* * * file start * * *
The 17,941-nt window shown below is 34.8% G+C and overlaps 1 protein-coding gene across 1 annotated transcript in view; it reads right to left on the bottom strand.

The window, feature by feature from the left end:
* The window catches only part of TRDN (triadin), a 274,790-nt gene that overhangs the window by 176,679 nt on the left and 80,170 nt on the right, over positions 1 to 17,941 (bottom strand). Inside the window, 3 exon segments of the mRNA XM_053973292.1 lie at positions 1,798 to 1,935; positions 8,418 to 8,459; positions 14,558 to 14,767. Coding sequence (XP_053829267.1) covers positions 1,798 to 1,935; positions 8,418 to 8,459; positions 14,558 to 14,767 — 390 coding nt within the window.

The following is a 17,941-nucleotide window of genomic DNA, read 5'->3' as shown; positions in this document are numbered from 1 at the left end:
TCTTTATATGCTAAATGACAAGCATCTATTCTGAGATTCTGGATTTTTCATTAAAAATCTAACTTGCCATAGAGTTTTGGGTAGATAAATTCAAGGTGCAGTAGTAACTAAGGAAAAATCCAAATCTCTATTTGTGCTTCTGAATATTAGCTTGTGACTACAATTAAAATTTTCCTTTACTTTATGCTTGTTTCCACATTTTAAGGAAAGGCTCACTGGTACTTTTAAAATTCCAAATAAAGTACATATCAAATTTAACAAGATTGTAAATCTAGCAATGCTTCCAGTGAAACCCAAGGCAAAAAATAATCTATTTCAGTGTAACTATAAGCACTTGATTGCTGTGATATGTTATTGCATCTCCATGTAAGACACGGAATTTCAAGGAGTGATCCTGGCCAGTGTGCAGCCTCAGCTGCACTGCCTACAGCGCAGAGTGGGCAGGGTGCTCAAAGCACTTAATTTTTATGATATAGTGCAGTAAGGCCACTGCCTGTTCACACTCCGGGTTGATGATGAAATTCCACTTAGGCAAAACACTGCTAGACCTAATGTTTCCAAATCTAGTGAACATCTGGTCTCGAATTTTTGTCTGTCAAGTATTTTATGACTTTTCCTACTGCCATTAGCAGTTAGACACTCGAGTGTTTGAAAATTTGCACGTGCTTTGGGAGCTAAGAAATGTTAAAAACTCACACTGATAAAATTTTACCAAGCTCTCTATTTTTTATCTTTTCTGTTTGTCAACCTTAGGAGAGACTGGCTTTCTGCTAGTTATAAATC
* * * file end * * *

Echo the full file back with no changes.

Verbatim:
The 17,941-nt window shown below is 34.8% G+C and overlaps 1 protein-coding gene across 1 annotated transcript in view; it reads right to left on the bottom strand.

The window, feature by feature from the left end:
* The window catches only part of TRDN (triadin), a 274,790-nt gene that overhangs the window by 176,679 nt on the left and 80,170 nt on the right, over positions 1 to 17,941 (bottom strand). Inside the window, 3 exon segments of the mRNA XM_053973292.1 lie at positions 1,798 to 1,935; positions 8,418 to 8,459; positions 14,558 to 14,767. Coding sequence (XP_053829267.1) covers positions 1,798 to 1,935; positions 8,418 to 8,459; positions 14,558 to 14,767 — 390 coding nt within the window.

The following is a 17,941-nucleotide window of genomic DNA, read 5'->3' as shown; positions in this document are numbered from 1 at the left end:
TCTTTATATGCTAAATGACAAGCATCTATTCTGAGATTCTGGATTTTTCATTAAAAATCTAACTTGCCATAGAGTTTTGGGTAGATAAATTCAAGGTGCAGTAGTAACTAAGGAAAAATCCAAATCTCTATTTGTGCTTCTGAATATTAGCTTGTGACTACAATTAAAATTTTCCTTTACTTTATGCTTGTTTCCACATTTTAAGGAAAGGCTCACTGGTACTTTTAAAATTCCAAATAAAGTACATATCAAATTTAACAAGATTGTAAATCTAGCAATGCTTCCAGTGAAACCCAAGGCAAAAAATAATCTATTTCAGTGTAACTATAAGCACTTGATTGCTGTGATATGTTATTGCATCTCCATGTAAGACACGGAATTTCAAGGAGTGATCCTGGCCAGTGTGCAGCCTCAGCTGCACTGCCTACAGCGCAGAGTGGGCAGGGTGCTCAAAGCACTTAATTTTTATGATATAGTGCAGTAAGGCCACTGCCTGTTCACACTCCGGGTTGATGATGAAATTCCACTTAGGCAAAACACTGCTAGACCTAATGTTTCCAAATCTAGTGAACATCTGGTCTCGAATTTTTGTCTGTCAAGTATTTTATGACTTTTCCTACTGCCATTAGCAGTTAGACACTCGAGTGTTTGAAAATTTGCACGTGCTTTGGGAGCTAAGAAATGTTAAAAACTCACACTGATAAAATTTTACCAAGCTCTCTATTTTTTATCTTTTCTGTTTGTCAACCTTAGGAGAGACTGGCTTTCTGCTAGTTATAAATC